Read Part II here.
Recently the topic of Hell has been in the news. In case you were entirely unaware, yes, Hell is in fact a real place (as Pope Benedict reminded us just last week). Hell, being an altogether unpleasant place, is not a destination where many desire to go, but is this desire to avoid Hell egotistical? JP Moreland reflects on this question:
As a matter of commonsense, must people recognize that if one does his/her moral dusty solely because of self-interest, then one has not really done one’s duty. If I am kind to a friend totally because it makes me happy or look good in front of others, I haven’t really been kind, I have faked it to look good. I have acted egotistically. To count as my moral duty, I must do an act at least in part because it is the right thing to do.
Some claim that the Bible, with its emphasis on avoiding hell and going to heaven and on securing eternal rewards for life on earth, implicitly affirms egotism as an appropriate moral standard for action. This is supposed to count as an argument against Christianity since, granting the inadequacy of ethical egotism, Christianity implies an incorrect moral theory. What should we make of this claim? It is clear that legitimate self-interest is part of Biblical teaching. But does this mean that Scripture implies egotism as a moral theory?
Towards an answer to this charge, we need to distinguish between achieving what is in my self- interest as a by-product of an act vs. self-interest as the sole intent of an act. Scriptural passages that appeal to self interest may simply be pointing out that if you intentionally do the right thing, then a good by-product of this will be rewards of various kinds. It could be argued that these passages do not clearly use self-interest as the sole legitimate intent of a moral action. For example, Exodus 20:12 says “Honor your father and your mother, that your days may be prolonged in the land which the Lord your God gives you.” Clearly, the Ten Commandments, of which this verse is a part, are to be obeyed largely because they are the correct moral commands of a Holy God, not solely because they are in the self-interests of the believer.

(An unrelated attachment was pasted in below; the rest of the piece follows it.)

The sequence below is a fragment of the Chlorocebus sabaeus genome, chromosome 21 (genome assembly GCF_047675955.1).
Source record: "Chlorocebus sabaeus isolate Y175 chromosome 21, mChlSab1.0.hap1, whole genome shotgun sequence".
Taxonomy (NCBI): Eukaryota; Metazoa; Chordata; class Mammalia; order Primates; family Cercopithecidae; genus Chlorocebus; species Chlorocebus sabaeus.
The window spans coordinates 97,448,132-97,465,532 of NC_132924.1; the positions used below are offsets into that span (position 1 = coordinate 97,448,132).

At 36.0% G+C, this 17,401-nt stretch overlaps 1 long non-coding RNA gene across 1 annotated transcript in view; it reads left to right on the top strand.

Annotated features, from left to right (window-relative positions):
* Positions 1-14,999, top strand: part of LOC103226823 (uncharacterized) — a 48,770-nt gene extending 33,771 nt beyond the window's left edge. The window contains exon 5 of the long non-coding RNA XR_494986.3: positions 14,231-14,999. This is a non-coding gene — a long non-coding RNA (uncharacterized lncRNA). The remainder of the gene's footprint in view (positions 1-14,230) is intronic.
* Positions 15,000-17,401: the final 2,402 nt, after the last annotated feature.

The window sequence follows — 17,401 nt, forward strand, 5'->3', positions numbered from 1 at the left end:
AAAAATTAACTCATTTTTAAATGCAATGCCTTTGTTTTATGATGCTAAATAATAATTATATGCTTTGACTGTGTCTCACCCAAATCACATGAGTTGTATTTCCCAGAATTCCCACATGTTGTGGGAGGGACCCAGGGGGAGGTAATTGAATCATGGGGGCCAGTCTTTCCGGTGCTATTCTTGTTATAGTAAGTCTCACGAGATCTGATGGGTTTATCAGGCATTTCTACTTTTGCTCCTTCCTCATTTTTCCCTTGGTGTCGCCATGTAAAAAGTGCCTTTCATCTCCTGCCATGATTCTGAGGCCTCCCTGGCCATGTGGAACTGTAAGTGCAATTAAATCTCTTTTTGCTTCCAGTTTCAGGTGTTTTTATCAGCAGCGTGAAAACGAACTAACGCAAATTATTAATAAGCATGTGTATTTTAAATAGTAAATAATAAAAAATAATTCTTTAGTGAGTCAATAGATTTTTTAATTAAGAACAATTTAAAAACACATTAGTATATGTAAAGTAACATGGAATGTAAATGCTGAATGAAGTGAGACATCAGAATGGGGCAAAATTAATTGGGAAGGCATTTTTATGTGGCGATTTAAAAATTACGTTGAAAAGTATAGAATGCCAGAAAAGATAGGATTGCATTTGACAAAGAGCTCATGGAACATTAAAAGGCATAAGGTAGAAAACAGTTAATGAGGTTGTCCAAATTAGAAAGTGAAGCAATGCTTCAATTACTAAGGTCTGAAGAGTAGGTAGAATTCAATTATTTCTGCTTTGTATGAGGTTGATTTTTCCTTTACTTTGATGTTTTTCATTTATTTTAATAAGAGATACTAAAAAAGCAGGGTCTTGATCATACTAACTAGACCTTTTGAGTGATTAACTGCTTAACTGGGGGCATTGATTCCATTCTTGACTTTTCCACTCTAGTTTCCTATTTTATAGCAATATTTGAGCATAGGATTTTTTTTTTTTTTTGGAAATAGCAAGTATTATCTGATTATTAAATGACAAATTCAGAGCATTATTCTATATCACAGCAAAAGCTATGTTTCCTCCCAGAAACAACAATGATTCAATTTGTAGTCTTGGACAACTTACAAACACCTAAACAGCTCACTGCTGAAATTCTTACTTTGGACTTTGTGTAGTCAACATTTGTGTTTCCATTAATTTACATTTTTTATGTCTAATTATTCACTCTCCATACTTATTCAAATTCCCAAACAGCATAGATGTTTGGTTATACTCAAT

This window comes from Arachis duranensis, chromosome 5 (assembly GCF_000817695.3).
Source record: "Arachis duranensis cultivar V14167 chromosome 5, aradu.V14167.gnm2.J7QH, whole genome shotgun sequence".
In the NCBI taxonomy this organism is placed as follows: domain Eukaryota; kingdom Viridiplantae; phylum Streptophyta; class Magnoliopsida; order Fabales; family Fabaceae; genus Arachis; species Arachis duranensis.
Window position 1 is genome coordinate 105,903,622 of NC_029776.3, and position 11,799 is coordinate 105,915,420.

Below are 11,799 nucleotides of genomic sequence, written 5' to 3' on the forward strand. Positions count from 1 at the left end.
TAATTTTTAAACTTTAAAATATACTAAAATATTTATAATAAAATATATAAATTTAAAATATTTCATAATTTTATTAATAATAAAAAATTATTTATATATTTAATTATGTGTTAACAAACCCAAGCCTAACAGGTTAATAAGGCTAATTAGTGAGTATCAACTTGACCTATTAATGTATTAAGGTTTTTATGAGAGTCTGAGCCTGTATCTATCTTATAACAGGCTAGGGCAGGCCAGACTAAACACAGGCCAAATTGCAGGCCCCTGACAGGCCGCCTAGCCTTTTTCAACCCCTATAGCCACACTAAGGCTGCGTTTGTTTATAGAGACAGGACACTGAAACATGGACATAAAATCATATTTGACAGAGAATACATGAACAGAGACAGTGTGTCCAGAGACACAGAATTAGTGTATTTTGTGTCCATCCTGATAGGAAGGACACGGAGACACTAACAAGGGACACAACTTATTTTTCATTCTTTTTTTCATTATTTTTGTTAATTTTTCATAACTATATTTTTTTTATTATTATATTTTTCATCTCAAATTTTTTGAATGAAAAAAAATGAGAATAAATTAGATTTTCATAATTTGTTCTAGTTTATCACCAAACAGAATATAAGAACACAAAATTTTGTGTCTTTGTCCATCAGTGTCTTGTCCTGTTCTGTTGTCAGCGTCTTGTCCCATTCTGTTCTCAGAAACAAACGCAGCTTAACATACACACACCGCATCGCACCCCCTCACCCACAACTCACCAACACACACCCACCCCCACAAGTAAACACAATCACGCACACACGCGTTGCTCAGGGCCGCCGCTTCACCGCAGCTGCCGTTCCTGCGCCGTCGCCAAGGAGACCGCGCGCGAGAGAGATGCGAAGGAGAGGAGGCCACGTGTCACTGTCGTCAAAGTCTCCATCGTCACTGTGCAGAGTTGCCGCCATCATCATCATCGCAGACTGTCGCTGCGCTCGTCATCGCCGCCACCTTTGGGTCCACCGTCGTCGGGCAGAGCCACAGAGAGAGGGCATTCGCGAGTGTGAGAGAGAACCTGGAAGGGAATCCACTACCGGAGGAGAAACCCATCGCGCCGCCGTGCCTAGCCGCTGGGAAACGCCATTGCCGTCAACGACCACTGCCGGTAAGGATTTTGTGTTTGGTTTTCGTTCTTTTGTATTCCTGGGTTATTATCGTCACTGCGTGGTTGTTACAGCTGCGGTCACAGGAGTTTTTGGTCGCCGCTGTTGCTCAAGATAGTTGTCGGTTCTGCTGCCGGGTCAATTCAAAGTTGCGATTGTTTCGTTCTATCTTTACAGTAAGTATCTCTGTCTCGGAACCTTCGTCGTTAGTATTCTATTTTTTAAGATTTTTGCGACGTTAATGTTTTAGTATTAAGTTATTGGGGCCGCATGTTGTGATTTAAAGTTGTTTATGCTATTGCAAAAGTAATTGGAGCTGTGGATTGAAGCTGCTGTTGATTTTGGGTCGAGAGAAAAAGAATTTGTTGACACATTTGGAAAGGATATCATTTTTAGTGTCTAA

This observation relates to a second distinction between a motive and a reason. Roughly, a motive is some state within a person that influences and moves that person to believe something or to act in a certain way. By contrast, a reason is something that serves rationally to justify some belief that one has or action that one has done. Citing a reason for believing x is an attempt to cite something that makes it likely that x is true. Citing a reason for doing x is an attempt to cite something that makes x the thing that I rationally or morally ought to do. In this context, just because something, say self-interest, serves as a motive for an action, it does not follow that it also serves as the reason that justifies the action in the first place. Self-interest may be a legitimate motive for moral action, but, it could be argued, God’s commands, the objective moral law, etc. could be rationally cited as the things that make an act our duty in the first place. The Scriptures may be citing self-interest as a motive for action and not as the reason for what makes the act our duty.
Moreover, even if Scripture is teaching that self-interest is a reason for doing some duty, it may be offering self-interest as a prudential and not a moral reason for doing the duty. In other words, the Bible may be saying that it is wise, reasonable, and a matter of good judgment to avoid hell and seek rewards without claiming that these considerations are moral reasons for acting according to self-interest. In sum, it could be argued that Scripture can be understood as advocating self-interest as a by-product and not an intent for action, as a motive and not a reason, or as a prudential and not a moral reason. If this is so, then these Scriptural ideas do not entail ethical egoism.